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  • Sjögren-Larsson Syndrome
  • Smith-Lemli-Opitz Syndrome
  • Sitosterolemia
  • Mevalonate Kinase Deficiency/HIDS
  • Cerebrotendinous Xanthomatosis
  • Methylsterol Oxidase Deficiency
  • Dolichol Metabolism Disorders
  • Peroxisome Biogenesis Disorders
    (Zellweger Spectrum Disorders)

What is Sjögren-Larsson Syndrome?

Sjögren-Larsson Syndrome (SLS) is an inherited disorder characterized by skin abnormalities (ichthyosis) and neurologic abnormalities that appear in infancy. Ichthyosis appears as a dry, scaly skin condition, often with redness and itchiness. Neurologic abnormalities usually appear by 1-2 years of age and include tight muscles (spasticity) that impair walking, developmental delay and intellectual disability. Seizures may develop in infancy or later in childhood. Light sensitivity (photophobia) is common and changes in the back of the eye (retina) are often seen.

The key symptoms of SLS include:

  • Dry, scaly skin (ichthyosis) that is usually present at birth and is often itchy
  • Increased muscle tone in the arms and/or legs (spasticity)
  • Intellectual disability
  • Eye abnormalities and light sensitivity
  • Speech difficulties
  • Seizures
 

How many people have Sjögren-Larsson Syndrome?

SLS is estimated to occur in 1 per 250,000 births worldwide and higher in certain geographic locations such as Sweden and the Mideast.

 

What causes Sjögren-Larsson Syndrome?

SLS is caused by mutations (or changes) in the ALDH3A2 gene that makes the enzyme fatty aldehyde dehydrogenase (FALDH). FALDH is involved in the transformation of fatty aldehydes and fatty alcohols to fatty acids in our body. The gene mutations result in an inactive FALDH enzyme and accumulation of fatty aldehydes and alcohols. This is believed in turn to cause disruption in the skin-water barrier, leading to increased water loss causing dry, scaly skin, and to neurological abnormalities of spasticity, developmental delay and intellectual disability. Neurologic symptoms are associated with accumulation of lipids in the brain that can be seen on specialized MRI brain scans.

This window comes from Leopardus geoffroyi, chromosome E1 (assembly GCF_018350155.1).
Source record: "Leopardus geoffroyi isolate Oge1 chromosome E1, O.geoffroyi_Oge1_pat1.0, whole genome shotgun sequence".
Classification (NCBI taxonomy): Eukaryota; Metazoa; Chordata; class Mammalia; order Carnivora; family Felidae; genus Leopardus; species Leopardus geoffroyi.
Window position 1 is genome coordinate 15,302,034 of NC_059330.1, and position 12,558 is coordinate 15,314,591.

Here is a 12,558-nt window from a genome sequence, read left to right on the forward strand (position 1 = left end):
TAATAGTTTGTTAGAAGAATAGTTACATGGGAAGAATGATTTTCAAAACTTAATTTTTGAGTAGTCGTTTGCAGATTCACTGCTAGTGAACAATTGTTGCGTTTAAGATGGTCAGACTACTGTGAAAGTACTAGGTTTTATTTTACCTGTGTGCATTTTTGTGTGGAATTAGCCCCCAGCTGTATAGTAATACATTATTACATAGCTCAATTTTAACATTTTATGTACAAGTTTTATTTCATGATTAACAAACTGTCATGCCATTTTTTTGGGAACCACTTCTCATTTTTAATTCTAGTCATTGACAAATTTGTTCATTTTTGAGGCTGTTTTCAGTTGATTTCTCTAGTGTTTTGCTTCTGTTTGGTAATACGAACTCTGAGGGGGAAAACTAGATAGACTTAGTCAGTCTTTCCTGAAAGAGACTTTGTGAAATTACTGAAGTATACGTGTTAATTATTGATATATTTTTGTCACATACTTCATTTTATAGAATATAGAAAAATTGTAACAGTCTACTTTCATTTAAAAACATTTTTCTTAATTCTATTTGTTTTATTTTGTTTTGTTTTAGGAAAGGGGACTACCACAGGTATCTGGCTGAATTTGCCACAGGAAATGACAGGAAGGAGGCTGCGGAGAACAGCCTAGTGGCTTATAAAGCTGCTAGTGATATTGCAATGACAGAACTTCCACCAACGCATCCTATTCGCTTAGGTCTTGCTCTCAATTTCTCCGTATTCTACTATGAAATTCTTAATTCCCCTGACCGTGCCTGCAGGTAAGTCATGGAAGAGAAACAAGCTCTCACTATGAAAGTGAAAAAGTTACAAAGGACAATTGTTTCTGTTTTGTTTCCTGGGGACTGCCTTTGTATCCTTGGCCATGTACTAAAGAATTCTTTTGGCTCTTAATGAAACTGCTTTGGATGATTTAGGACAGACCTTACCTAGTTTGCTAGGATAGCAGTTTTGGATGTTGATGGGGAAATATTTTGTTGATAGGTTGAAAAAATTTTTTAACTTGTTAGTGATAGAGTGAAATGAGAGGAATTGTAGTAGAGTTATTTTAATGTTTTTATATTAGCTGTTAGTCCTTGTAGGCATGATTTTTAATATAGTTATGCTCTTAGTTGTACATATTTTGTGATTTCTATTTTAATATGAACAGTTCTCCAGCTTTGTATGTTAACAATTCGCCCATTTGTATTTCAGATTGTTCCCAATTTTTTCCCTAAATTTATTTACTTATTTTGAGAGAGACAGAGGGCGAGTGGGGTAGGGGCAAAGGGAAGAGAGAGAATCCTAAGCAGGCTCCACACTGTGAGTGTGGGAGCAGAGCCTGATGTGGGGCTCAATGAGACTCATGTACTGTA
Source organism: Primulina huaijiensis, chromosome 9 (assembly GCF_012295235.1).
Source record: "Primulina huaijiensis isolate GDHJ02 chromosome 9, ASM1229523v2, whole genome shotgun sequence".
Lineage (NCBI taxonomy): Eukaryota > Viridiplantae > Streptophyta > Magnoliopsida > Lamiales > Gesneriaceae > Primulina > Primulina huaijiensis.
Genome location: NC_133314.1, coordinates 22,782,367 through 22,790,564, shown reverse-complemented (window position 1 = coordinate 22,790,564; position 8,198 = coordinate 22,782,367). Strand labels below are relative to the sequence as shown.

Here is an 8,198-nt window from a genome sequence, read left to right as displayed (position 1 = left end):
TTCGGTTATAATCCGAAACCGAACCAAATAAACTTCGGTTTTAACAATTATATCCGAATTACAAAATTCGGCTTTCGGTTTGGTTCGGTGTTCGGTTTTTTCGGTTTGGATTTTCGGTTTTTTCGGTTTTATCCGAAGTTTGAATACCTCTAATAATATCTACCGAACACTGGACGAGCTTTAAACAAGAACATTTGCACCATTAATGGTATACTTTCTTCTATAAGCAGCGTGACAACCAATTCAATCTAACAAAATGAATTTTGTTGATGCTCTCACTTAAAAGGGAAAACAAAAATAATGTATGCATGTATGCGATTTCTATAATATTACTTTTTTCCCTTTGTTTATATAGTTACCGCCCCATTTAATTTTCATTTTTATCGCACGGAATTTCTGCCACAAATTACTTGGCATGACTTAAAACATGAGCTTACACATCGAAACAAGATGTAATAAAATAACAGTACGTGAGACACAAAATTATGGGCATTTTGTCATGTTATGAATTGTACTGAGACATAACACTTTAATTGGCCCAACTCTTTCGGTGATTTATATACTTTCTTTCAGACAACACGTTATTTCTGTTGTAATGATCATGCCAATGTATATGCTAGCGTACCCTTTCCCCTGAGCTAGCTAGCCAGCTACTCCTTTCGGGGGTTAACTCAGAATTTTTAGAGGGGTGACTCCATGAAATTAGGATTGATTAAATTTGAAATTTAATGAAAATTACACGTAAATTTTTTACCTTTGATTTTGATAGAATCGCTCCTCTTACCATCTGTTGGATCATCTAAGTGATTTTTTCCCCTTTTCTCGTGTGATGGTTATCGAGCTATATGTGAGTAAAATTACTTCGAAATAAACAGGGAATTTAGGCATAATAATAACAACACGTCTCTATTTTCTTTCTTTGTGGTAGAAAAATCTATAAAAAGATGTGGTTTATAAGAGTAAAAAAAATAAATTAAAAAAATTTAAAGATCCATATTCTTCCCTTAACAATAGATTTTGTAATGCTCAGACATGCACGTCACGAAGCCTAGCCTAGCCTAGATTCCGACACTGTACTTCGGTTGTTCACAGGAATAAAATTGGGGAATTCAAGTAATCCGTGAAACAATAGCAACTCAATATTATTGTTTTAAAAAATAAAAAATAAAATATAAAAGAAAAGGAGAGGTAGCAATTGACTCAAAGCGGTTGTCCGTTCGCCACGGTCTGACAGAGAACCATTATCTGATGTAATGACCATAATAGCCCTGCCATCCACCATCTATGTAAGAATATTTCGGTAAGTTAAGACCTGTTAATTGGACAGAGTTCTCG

SLS is an inherited autosomal recessive disorder. Affected individuals inherit two copies of the mutated or changed ALDH3A2 gene, one from each parent. Therefore the parents are "carriers" of SLS, meaning that they have one normal functioning copy and one nonfunctioning copy of the gene. With each pregnancy, carriers of SLS have a 1 in 4 or 25% chance of having a child with SLS.

 

How is Sjögren-Larsson Syndrome diagnosed?

SLS is diagnosed by measuring deficient FALDH enzyme activity in cultured skin cells or by genetic testing of the ALDH3A2 gene.

 

What is the treatment for Sjögren-Larsson Syndrome?